Paul Feig
Credit: Don Arnold/Getty Images

Paul Feig already has a reputation for being a debonair gentleman with a goofy heart.

The director of films like Bridesmaids and A Simple Favorhe's known for wearing three-piece suits on set and keeping shooting hours to a healthy limit to allow for cocktail hour and gatherings outside of work. So it was no surprise that he carried that ethos over into quarantine.

When Hollywood shut down and lockdowns went into effect across the world in early March, Feig decided to create a little diversion for himself and his Instagram followers each day with a throwback to the art of mixology. Every day for 100 days, he posted a video dubbed Quarantine Cocktail Time to his Instagram page, where he showed viewers how to make a new cocktail, often throwing in a goofy dance or some well-placed dad jokes. His wife Laurie and dog Buster joined in on the fun, and it evolved into a burst of booze-filled joy with nicknames for his bar tools, life advice, and most importantly, a dedicated charitable component. Each episode, Feig chose a different charity to highlight, asking viewers to donate and support causes ranging from COVID-19 relief funds to Black Lives Matter.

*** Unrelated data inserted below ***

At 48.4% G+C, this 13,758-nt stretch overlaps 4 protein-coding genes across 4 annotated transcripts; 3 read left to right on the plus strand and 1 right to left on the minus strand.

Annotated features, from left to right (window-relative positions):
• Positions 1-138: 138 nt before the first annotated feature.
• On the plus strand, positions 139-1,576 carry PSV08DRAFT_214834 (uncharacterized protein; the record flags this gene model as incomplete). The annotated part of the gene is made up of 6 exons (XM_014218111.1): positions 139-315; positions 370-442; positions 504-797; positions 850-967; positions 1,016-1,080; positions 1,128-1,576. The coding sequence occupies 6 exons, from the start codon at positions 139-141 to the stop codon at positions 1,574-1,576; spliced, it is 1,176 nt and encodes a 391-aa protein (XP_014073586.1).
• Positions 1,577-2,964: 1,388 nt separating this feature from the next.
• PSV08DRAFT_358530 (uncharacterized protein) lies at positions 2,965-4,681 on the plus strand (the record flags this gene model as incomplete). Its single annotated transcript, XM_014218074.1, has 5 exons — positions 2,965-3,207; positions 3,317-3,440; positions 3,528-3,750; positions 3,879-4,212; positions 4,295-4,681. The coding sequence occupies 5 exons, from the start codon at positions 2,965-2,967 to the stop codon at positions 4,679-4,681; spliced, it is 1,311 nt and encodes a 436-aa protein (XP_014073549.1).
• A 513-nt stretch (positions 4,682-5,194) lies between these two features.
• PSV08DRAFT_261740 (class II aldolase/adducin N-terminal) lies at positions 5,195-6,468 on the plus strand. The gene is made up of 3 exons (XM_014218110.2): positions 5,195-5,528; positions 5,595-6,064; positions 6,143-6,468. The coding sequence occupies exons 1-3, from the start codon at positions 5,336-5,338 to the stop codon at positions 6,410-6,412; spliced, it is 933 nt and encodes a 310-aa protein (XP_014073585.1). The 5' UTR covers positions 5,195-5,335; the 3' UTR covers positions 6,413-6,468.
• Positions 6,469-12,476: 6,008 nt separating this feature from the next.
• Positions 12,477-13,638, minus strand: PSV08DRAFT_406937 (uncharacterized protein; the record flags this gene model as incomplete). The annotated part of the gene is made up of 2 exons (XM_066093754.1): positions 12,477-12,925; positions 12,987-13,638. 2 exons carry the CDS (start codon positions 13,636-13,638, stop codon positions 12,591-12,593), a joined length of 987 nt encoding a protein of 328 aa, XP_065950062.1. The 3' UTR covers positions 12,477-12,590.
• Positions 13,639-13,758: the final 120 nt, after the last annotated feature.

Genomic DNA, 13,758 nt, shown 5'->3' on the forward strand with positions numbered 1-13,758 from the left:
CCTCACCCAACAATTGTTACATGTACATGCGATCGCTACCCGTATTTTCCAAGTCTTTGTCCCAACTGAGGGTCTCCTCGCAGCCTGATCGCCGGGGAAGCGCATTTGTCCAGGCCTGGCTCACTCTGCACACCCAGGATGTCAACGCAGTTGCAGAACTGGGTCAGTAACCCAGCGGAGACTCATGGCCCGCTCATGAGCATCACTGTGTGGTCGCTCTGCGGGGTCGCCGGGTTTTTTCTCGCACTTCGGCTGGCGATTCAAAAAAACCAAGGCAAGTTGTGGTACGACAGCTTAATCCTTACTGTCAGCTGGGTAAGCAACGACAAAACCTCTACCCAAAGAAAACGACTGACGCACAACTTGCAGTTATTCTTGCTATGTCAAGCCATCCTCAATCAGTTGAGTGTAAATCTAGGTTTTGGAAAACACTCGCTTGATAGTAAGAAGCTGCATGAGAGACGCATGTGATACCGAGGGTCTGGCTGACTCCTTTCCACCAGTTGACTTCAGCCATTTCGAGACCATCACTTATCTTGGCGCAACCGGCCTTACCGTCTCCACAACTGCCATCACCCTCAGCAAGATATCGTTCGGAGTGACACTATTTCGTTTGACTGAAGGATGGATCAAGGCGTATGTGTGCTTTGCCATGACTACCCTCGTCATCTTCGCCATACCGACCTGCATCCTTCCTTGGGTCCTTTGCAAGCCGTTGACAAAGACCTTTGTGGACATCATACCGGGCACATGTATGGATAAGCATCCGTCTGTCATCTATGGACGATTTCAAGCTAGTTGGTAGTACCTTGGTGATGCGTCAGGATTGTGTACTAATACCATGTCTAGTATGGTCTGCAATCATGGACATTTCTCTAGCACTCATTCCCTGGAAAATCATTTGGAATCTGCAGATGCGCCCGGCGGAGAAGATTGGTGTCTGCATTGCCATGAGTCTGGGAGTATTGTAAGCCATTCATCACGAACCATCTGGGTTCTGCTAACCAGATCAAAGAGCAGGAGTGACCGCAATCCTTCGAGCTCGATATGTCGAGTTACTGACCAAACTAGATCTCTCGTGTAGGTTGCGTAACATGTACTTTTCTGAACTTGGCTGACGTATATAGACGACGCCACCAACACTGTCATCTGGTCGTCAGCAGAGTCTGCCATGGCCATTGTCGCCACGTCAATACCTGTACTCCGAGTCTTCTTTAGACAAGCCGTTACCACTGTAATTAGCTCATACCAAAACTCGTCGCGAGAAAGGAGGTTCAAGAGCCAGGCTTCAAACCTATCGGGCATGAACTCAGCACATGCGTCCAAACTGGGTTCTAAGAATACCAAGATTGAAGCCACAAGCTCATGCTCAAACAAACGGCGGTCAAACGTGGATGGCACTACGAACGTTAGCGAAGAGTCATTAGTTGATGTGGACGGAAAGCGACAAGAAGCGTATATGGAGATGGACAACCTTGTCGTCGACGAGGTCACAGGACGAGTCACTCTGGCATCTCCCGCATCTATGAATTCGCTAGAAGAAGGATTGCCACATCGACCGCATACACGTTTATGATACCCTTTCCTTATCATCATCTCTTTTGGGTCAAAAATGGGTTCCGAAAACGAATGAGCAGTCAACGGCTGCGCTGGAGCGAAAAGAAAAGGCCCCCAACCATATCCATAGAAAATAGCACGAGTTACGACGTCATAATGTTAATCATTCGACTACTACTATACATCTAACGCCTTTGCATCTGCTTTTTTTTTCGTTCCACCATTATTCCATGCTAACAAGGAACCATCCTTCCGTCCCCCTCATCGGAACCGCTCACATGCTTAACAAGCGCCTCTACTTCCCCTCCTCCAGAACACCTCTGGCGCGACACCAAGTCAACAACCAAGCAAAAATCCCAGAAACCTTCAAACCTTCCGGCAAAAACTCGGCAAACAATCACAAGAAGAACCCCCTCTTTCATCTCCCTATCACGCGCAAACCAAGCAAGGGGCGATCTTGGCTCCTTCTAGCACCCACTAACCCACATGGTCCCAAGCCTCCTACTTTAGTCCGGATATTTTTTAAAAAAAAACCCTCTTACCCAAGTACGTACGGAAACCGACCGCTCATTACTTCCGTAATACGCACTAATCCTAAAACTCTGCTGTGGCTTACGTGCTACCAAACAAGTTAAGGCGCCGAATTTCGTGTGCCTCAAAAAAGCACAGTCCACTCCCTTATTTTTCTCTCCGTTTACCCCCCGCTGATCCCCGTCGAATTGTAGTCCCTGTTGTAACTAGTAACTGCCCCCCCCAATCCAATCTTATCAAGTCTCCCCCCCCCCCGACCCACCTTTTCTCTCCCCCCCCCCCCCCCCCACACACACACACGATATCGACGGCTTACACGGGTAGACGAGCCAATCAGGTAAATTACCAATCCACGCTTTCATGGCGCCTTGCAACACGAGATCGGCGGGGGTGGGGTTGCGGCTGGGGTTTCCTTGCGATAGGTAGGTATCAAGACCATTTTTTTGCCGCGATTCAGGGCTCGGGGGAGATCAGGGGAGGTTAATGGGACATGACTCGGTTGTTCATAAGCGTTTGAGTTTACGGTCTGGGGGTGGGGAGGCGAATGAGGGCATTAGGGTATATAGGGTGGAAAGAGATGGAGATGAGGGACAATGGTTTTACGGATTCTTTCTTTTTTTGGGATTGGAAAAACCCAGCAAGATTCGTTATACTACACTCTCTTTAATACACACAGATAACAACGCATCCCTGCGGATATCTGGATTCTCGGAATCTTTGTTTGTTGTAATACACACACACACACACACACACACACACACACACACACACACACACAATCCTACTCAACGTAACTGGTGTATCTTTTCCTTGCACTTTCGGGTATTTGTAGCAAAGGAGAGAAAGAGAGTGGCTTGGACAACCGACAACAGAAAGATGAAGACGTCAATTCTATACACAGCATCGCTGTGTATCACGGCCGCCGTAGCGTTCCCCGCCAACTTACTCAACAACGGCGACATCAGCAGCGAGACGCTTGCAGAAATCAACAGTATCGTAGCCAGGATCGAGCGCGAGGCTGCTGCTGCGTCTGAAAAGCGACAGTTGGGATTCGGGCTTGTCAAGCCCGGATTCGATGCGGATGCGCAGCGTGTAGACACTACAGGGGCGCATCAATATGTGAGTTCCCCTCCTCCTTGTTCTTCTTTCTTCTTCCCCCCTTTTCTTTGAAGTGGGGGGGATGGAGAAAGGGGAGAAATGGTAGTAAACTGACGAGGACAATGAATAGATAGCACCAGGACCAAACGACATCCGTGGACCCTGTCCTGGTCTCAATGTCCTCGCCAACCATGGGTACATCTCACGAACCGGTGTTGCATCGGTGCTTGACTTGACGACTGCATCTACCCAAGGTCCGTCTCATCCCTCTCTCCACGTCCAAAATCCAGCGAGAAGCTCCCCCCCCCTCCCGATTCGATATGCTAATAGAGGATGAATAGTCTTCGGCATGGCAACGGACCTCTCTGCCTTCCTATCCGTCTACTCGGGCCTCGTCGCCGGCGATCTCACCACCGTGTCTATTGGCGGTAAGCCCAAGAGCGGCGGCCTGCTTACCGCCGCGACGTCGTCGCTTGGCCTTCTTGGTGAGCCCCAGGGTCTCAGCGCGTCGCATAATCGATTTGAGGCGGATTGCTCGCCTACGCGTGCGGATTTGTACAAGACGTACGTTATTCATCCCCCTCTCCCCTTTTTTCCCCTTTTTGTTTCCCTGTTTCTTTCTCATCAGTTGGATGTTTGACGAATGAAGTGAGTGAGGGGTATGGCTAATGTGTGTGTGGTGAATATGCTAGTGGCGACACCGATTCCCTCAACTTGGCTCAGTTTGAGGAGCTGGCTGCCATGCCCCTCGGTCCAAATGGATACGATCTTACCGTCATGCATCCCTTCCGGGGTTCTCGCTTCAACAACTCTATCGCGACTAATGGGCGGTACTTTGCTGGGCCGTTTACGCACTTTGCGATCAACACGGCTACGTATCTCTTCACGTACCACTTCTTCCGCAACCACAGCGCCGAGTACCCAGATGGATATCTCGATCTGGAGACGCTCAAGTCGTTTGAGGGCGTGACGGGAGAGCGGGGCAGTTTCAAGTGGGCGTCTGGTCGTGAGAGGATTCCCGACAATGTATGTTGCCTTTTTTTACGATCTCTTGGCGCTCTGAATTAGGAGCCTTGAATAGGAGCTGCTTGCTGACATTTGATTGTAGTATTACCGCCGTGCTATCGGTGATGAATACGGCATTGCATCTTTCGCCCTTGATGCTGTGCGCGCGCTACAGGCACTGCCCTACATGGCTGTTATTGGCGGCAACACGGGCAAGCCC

After 100 episodes, Feig has hung up his cocktail shaker. But he promises it's not for long — he'll check in with episodes regularly, and tells EW he's even working on a cocktail book full of the recipes he featured on the show that he hopes will be another way to raise money for charity. We called up the dapper director to look back at his 100 episodes and talk all things cocktail, including why Kylie Minogue is the ideal cocktail shaker soundtrack. So take that glass out of the freezer, pour yourself a stiff one, and drink up.

ENTERTAINMENT WEEKLY: So quarantine starts and people are making cocktails. Where did you first get the idea to do the Quarantine Cocktail show and did you ever expect it to go this long?